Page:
alert.setIcon(R.drawable.smsicon);
              alert.setTitle(" Secrete Code");  
              alert.setMessage("Enter a Key for secrete text !");
              final EditText shft_val = new EditText(v.getContext()); 
              shft_val.setInputType(InputType.TYPE_CLASS_NUMBER);//changing the keyBoard to No only,restrict the string etc
              alert.setView(shft_val);

     //pOp Up the key pad on Edit Text  focus event

             shft_val.setOnFocusChangeListener(new OnFocusChangeListener()
             {
                public void onFocusChange(View arg0, boolean arg1)
                {  InputMethodManager inputMgr = (InputMethodManager)v.getContext().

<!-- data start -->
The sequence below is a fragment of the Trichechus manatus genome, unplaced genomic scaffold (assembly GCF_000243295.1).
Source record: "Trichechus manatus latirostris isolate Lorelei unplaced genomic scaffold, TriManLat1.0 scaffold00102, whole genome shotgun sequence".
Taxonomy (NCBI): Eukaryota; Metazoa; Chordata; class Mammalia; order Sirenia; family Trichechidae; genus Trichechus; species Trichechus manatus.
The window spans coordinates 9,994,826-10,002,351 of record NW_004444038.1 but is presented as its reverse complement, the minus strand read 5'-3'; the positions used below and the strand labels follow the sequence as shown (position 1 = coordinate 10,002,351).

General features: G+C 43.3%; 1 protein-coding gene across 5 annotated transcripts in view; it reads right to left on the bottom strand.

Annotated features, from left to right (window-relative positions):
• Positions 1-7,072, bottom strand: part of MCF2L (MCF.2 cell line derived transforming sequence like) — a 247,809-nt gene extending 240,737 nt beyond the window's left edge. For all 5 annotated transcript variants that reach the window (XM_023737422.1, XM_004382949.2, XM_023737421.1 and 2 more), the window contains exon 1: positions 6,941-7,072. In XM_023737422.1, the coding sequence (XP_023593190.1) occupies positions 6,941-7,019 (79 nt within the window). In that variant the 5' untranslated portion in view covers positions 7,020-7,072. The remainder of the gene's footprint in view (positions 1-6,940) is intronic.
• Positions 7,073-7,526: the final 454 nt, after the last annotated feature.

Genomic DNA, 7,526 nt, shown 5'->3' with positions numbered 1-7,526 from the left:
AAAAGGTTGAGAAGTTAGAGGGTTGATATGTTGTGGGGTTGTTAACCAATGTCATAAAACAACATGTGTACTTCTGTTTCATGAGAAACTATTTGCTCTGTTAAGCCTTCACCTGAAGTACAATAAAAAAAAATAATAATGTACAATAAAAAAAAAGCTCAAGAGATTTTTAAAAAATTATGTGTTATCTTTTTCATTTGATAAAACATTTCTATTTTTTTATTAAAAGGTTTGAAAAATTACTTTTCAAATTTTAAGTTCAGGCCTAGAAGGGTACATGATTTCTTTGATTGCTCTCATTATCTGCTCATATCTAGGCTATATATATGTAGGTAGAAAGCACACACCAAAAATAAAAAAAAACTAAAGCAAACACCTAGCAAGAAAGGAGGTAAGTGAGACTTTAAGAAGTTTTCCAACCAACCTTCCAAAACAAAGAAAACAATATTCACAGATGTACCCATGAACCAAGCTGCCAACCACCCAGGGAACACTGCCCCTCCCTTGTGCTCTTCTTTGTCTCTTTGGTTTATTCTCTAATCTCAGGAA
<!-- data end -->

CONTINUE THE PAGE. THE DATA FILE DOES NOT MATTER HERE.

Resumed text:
getSystemService(Context.INPUT_METHOD_SERVICE);
                    inputMgr.toggleSoftInput(InputMethodManager.SHOW_FORCED,InputMethodManager.HIDE_IMPLICIT_ONLY);
                        }
                    });

                 alert.setPositiveButton("Ok", new DialogInterface.OnClickListener() 
                 {  
                 public void onClick(DialogInterface dialog, int whichButton) 
                 {
                    //Your specific code... 
                 }
                 });
                 alert.setNegativeButton("Cancel", new DialogInterface.OnClickListener() {

                     public void onClick(DialogInterface dialog, int which) {                       
                         dialog.dismiss();
                         return;   
                     }
                 });
                       alert.show();
                    }